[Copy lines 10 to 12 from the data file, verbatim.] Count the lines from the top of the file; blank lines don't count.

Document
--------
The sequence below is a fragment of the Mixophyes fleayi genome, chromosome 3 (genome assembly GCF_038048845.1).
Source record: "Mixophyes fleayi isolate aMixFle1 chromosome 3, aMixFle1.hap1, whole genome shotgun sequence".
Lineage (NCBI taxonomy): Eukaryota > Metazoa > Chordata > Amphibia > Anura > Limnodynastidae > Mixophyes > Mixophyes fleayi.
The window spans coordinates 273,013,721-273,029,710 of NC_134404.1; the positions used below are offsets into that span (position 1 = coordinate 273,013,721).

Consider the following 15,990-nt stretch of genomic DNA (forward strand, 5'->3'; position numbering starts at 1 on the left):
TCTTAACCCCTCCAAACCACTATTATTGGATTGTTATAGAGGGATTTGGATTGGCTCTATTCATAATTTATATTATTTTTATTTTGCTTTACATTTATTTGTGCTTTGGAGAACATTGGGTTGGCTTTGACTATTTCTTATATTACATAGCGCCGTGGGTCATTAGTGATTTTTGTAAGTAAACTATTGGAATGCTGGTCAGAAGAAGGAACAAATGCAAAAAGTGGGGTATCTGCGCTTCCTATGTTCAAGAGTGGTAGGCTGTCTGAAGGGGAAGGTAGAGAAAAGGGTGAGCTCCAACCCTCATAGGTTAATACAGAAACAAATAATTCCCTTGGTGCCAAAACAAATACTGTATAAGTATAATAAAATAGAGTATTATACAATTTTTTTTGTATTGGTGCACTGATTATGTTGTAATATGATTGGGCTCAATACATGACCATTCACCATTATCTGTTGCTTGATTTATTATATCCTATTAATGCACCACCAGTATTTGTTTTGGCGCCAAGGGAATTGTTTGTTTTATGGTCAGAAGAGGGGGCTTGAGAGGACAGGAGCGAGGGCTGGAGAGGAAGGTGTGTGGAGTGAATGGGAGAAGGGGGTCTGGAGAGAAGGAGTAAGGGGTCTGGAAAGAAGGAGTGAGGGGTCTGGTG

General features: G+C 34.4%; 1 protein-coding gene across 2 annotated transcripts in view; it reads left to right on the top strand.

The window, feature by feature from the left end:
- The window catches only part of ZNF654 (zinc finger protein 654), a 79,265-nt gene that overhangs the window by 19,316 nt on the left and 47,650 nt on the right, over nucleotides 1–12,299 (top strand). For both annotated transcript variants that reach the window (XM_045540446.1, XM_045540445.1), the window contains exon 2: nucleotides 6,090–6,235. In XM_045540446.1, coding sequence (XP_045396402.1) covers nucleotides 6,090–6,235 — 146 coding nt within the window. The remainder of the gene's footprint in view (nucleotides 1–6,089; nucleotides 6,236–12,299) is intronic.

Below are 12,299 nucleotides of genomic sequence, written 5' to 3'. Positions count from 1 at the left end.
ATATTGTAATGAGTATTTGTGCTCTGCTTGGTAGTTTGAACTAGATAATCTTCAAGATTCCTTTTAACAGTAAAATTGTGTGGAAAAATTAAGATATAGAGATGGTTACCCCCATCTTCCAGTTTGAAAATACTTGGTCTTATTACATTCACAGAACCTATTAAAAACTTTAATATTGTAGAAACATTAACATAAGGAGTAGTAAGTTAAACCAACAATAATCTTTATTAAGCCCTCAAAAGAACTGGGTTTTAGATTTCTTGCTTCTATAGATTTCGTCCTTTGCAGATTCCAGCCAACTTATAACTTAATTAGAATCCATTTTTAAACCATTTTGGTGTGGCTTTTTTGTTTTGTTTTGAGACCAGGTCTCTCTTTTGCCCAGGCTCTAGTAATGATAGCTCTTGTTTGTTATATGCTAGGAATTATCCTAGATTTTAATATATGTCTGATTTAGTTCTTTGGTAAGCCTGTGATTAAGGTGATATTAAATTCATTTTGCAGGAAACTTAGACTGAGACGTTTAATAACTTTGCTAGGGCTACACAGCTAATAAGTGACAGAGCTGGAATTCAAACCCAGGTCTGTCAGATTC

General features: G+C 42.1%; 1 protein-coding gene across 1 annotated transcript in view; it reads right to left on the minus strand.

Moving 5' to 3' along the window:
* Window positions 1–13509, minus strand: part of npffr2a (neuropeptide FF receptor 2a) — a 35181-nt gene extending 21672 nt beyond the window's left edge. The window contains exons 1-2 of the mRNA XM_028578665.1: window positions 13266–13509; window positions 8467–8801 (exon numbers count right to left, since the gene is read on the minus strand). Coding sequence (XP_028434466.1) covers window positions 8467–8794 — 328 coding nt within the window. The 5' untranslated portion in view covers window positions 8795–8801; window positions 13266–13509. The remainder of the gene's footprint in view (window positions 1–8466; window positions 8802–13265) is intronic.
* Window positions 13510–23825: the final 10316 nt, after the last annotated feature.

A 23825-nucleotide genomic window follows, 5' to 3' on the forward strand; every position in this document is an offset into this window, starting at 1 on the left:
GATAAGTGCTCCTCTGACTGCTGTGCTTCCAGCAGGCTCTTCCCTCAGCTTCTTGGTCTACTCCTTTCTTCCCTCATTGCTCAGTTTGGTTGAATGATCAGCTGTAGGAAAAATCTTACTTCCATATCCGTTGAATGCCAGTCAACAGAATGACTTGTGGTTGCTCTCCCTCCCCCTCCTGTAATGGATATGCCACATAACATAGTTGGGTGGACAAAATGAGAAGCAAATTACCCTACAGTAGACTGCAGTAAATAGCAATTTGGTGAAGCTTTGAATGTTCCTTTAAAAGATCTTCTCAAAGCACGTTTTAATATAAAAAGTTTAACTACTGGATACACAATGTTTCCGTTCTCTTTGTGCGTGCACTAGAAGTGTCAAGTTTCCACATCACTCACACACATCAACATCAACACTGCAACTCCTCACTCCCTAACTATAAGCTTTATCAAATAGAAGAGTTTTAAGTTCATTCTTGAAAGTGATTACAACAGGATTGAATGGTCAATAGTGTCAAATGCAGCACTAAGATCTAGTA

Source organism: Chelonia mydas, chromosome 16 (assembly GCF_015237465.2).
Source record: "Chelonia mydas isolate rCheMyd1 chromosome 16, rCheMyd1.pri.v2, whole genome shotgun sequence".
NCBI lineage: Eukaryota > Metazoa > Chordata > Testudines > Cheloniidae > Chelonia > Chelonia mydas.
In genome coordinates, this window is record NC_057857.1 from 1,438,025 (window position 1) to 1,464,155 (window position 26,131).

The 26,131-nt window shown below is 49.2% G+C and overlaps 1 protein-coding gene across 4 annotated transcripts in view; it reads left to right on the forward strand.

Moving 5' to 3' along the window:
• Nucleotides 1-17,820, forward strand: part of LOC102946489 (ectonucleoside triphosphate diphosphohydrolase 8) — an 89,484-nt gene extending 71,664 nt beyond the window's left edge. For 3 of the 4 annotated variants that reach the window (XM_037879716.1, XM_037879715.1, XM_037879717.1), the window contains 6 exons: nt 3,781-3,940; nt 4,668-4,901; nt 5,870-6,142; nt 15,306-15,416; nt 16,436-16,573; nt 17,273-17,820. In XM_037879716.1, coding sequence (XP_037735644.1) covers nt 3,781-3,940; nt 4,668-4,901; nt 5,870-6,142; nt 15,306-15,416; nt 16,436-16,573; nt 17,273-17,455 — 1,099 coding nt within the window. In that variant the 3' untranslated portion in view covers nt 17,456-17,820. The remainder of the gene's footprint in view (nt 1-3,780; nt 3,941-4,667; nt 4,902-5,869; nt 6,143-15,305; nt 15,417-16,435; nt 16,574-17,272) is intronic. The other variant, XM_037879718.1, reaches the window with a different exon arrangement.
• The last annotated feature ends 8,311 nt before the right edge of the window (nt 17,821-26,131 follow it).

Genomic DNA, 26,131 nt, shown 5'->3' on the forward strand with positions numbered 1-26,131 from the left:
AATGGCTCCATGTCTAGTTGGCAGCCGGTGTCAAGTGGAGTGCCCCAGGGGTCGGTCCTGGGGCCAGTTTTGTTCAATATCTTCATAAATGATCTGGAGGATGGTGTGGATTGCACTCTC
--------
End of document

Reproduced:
Below are 12,299 nucleotides of genomic sequence, written 5' to 3'. Positions count from 1 at the left end.
ATATTGTAATGAGTATTTGTGCTCTGCTTGGTAGTTTGAACTAGATAATCTTCAAGATTCCTTTTAACAGTAAAATTGTGTGGAAAAATTAAGATATAGAGATGGTTACCCCCATCTTCCAGTTTGAAAATACTTGGTCTTATTACATTCACAGAACCTATTAAAAACTTTAATATTGTAGAAACATTAACATAAGGAGTAGTAAGTTAAACCAACAATAATCTTTATTAAGCCCTCAAAAGAACTGGGTTTTAGATTTCTTGCTTCTATAGATTTCGTCCTTTGCAGATTCCAGCCAACTTATAACTTAATTAGAATCCATTTTTAAACCATTTTGGTGTGGCTTTTTTGTTTTGTTTTGAGACCAGGTCTCTCTTTTGCCCAGGCTCTAGTAATGATAGCTCTTGTTTGTTATATGCTAGGAATTATCCTAGATTTTAATATATGTCTGATTTAGTTCTTTGGTAAGCCTGTGATTAAGGTGATATTAAATTCATTTTGCAGGAAACTTAGACTGAGACGTTTAATAACTTTGCTAGGGCTACACAGCTAATAAGTGACAGAGCTGGAATTCAAACCCAGGTCTGTCAGATTC

General features: G+C 42.1%; 1 protein-coding gene across 1 annotated transcript in view; it reads right to left on the minus strand.